So everyone’s going nuts about differentiation around here, with the new teacher evaluation standards and so on. And the admins are thumbing through their lists and saying, “You TPRS people aren’t differentiating.”

Should we be?

Differentiation is for LEARNING. Being able to diagram sentences, conjugate verbs in charts, or list the four principal exports of Peru are not innate human abilities. It does not surprise me that different students would have different ways of most rapidly grasping whatever skills or facts are involved in each of these things.

But acquiring a language? That IS a natural human ability. Every human being who does not have organic brain damage does it without any instruction whatsoever.

Logically, the only differentiation that would be useful for true acquisition is differentiation based on speed of processing, because all people acquire language in the same way, whether or not we want to admit it. (Literacy is literacy, and language is language — reading and spelling are secondary to language. But I am not aware of any documented case of a person acquiring a language in any way other than the way the brain seems determined to do it.)

And TPRS already takes care of differentiation based on processing speed quite neatly. We repeat many times, taking care of the “slow processors”. We add new details, taking care of the faster processors. We write the meaning on the board, pause and point (you ARE pausing and pointing to EVERY unknown, right?) to take care of the slower processors while we’re honoring the faster processors. We ask the “how would I say XYZ in French?” questions of our more apt students (aka the faster processors) while asking “What did I just say?” or “What does the -n on the end of ‘hablan’ mean?” of the “slower” ones. All these things (and they can be endlessly categorized and glorified to fit any rubric or form that’s out there, have no fear!) are differentiation based on how fast a person acquires language using the same darn mechanism that everyone uses, like it or not.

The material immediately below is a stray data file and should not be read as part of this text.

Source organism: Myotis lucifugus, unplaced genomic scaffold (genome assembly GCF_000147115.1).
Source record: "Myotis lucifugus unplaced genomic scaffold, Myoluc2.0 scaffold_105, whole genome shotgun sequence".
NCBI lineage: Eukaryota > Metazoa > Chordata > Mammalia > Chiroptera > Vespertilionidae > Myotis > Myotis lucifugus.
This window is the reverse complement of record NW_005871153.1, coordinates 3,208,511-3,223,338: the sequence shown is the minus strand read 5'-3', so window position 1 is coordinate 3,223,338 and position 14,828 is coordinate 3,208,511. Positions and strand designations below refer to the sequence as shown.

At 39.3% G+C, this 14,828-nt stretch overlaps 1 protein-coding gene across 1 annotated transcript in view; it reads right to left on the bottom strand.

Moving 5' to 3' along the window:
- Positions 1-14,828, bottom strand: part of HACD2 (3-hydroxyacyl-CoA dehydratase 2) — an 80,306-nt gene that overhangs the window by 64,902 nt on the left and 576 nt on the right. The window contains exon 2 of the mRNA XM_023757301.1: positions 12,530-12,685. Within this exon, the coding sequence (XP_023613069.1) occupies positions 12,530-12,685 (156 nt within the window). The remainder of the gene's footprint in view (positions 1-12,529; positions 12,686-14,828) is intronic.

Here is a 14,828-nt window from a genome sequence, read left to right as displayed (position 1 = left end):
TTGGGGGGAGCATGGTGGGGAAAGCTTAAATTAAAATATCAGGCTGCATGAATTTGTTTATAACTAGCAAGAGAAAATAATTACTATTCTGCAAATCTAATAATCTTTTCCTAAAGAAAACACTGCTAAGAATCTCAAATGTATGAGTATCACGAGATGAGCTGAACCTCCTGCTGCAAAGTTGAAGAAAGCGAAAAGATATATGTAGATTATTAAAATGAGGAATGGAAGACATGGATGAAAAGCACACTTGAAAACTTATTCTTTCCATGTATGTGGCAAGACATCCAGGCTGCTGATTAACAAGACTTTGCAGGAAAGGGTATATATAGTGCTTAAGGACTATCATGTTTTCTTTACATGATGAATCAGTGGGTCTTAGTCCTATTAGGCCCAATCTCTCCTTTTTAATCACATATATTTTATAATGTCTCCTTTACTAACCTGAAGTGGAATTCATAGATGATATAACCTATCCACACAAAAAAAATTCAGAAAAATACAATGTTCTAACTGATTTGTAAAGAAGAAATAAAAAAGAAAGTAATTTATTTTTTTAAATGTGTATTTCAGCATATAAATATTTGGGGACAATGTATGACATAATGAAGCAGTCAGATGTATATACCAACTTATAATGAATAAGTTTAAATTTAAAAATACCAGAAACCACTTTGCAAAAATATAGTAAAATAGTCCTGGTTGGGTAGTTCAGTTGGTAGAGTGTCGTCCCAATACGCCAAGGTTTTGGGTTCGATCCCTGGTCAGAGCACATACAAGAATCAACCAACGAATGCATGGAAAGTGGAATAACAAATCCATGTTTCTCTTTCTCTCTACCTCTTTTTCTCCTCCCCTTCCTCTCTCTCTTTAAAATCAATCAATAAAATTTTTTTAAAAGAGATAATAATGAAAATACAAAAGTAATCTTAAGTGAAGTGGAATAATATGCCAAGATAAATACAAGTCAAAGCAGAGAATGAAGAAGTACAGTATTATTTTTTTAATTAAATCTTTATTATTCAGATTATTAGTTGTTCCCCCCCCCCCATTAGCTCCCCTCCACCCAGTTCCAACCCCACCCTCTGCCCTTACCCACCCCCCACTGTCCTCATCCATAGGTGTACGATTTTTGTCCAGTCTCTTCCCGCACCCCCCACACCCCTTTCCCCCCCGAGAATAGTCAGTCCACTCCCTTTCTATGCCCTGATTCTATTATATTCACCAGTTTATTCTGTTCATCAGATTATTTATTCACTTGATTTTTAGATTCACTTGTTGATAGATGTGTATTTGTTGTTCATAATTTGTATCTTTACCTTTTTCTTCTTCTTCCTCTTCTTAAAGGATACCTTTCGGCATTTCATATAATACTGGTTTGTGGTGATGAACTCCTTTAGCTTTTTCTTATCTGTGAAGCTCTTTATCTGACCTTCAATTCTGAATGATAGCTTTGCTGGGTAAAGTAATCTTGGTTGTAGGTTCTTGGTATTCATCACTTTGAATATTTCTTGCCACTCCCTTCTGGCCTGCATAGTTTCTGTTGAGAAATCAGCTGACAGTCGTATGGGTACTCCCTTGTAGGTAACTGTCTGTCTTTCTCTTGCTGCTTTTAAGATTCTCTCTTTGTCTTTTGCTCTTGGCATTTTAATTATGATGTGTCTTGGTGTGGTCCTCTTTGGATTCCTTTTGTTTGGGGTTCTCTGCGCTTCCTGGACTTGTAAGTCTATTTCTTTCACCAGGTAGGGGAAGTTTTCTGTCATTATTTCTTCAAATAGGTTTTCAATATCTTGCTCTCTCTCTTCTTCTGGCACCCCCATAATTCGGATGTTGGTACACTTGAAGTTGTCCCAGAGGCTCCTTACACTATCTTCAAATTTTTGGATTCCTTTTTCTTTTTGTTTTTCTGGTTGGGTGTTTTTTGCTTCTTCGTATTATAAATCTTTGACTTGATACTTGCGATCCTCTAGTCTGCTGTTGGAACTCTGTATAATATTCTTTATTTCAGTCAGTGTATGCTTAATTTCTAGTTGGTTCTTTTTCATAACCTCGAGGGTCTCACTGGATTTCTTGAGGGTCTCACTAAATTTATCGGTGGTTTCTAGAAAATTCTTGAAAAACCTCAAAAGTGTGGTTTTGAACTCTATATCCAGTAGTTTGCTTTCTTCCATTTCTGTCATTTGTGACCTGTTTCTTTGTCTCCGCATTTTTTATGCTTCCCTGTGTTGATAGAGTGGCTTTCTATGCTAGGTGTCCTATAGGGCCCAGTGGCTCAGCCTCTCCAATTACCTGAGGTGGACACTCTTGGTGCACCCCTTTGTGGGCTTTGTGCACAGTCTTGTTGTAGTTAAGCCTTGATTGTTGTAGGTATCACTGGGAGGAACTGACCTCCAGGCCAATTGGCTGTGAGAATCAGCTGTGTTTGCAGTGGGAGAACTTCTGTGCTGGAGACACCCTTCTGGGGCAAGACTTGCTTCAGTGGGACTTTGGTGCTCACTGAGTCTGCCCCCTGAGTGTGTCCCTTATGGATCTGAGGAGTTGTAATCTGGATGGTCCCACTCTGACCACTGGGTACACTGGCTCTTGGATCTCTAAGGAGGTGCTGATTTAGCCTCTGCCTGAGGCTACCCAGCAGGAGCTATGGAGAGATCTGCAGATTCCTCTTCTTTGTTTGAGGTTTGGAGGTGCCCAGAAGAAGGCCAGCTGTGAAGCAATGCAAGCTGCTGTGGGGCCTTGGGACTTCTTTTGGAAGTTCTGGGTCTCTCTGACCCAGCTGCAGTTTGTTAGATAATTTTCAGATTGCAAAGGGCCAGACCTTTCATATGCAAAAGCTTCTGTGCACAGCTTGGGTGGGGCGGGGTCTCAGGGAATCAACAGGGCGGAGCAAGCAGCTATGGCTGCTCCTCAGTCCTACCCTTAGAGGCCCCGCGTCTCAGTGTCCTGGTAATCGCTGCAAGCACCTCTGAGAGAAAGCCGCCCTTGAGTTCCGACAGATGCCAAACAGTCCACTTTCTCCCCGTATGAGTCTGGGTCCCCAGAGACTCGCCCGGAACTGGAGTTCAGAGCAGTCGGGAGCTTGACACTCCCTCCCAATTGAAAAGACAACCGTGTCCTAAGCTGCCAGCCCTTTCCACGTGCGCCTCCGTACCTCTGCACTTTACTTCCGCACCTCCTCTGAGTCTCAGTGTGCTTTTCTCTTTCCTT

If you are hard-pressed to “differentiate”, the challenge is to keep the differention visibly “different” while insisting that all the differentiated content and activities are input-centric. So that could mean reading to some students out loud and letting others read independently, or having some students listen to a story on an mp3 player or on the Web while others build it in class.

But at the end of the day, if you believe that input is what drives acquisition, then any activity that is not input-driven is taking you off track, no matter how beautifully it “differentiates”. And I don’t think the intent is to differentiate between activities that foster language acquisition and fluency, and activities that don’t.